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Immigration Updates

October 2002
Immigration Updates

New Social Security Card Procedures

Effective September 1, 2002, the Social Security Administration (SSA) revised its procedures for processing applications for social security numbers (SSNs) for foreign nationals. Under the new system, SSA will have to verify a foreign national's immigration status with the INS through an INS database. SSA now has the capability of verifying the status of all foreign nationals using the INS' Systematic Alien Verification for Entitlements (SAVE) database.

If an individual has been in the U.S. fewer than 30 days, SSA reviews the documents according to procedures set forth in an SSA 'Confidential Memorandum.' The review includes scrutinizing the documents for indications of forgery. If the documents appear to be genuine, SSA attempts to verify them using SAVE. If the SAVE system cannot verify the information, the application continues to be processed and a number issued, while SSA submits an official request to INS to verify the information. A separate procedure is followed for documents that are suspected to be invalid and the application in such a case is not processed while INS verification is pending.

If a foreign national has been in the U.S. for 30 days or longer, the same process is followed, except that a social security number will not be issued until the INS provides the needed verification, either through the SAVE system or, if that does not work, based upon a specific Document Verification Request. Therefore, individuals who are new to the U.S. could face a longer processing time if they wait beyond the 30-day point to apply for an SSN.

A more stringent procedure is followed for citizens or recent residents of Iran, Iraq, Sudan, and Libya. These individuals do not receive social security numbers until the INS provides the necessary verification of status. However, if individuals from the listed countries are U.S. citizens, permanent residents, or representatives of a foreign government or international organization (A or G visa status), they will be processed under the usual procedures.

Nonimmigrant Registration for Selected New Arrivals

On September 6, 2002, five countries were designated as being subject to special registration requirements. Nationals of Iran, Iraq, Libya, Sudan, and Syria will be subjected to fingerprinting and photographing upon their arrival to the U.S. as nonimmigrants. These individuals will have to register in person with the INS after 30 days and again on an annual basis. The regulation applies only to nonimmigrant (temporary) entrants from the five countries. Individuals who are U.S. permanent residents or citizens are not subject to this requirement. The new rule also covers any individual whom the Consular Officer or INS Inspector suspects to be a national or citizen of one of the five countries, since documentation can be unclear in certain instances; cases of an individual possessing dual nationality or dual citizenship, for example.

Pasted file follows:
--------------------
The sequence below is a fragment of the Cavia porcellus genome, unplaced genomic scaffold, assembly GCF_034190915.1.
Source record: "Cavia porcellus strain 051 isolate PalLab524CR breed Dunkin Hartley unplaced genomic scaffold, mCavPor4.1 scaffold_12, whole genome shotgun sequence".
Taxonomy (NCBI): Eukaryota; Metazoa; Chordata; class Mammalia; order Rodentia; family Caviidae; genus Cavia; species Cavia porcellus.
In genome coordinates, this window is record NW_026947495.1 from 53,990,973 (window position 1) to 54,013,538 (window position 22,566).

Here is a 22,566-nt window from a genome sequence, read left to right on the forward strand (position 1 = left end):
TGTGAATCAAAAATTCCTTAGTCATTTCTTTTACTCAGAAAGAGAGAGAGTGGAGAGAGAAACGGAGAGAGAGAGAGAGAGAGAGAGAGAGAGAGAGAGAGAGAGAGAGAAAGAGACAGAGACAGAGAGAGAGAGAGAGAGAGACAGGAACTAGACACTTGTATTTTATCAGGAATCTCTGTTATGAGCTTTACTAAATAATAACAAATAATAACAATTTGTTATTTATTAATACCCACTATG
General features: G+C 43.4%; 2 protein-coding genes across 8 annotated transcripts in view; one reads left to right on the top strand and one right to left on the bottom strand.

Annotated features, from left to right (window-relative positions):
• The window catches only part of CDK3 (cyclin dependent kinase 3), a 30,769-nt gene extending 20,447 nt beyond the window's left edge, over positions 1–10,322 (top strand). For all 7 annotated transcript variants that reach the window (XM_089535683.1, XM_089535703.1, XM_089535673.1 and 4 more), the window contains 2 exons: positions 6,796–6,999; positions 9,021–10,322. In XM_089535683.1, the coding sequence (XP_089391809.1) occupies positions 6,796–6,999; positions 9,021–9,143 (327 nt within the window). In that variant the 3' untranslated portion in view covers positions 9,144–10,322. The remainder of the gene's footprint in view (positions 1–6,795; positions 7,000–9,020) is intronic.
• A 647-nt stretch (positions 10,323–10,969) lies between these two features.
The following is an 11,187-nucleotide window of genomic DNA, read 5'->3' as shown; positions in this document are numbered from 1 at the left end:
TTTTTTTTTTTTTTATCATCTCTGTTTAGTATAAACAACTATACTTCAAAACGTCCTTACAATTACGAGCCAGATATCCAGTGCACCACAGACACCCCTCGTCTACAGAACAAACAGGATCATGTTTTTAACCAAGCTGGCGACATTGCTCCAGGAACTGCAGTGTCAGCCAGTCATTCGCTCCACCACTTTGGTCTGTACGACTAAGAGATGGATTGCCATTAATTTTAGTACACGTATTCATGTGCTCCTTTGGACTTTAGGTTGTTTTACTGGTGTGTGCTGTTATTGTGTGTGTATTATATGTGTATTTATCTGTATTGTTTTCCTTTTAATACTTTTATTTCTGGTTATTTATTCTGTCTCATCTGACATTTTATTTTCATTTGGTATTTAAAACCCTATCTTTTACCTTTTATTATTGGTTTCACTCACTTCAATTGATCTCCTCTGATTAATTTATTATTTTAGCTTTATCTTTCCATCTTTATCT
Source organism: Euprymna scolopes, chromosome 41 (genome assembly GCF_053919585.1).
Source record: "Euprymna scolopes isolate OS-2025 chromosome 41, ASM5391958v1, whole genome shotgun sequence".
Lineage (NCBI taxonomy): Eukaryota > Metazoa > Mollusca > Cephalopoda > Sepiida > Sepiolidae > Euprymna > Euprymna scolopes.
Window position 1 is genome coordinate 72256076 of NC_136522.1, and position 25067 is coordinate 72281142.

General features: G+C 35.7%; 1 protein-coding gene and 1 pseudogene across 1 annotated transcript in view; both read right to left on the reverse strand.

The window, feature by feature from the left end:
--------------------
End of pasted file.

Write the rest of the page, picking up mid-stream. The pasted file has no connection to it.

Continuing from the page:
DOS Announces Visa Processing Delays

The U.S. Department of State (DOS) has announced that all Nonimmigrant Visa applications are experiencing 'substantial delays of six to eight weeks or more' at consulates and embassies worldwide. The DOS notice repeatedly cites security concerns and additional required procedures as the cause of the delays. The DOS, along with other government agencies, has been extensively reviewing visa issuance practices in light of post-9/11 security concerns.

Visa applications now undergo added security measures and greater scrutiny, resulting in longer processing times. DOS states that it is 'doing everything possible to meet the legitimate needs of prospective travelers consistent with the priority we must attach to our security and legal responsibilities.' DOS' main priority is to ensure that persons who receive visas do not pose a security threat and the notice advises that this responsibility takes precedence over all other considerations. DOS suggests that applicants build in sufficient time to allow for the expected processing delays. Although it is difficult to predict exact time frames for the issuance of visas, the DOS notes that those applicants specifically subject to additional levels of screening can expect delays of at least six to eight weeks prior to final decisions regarding visa issuance.

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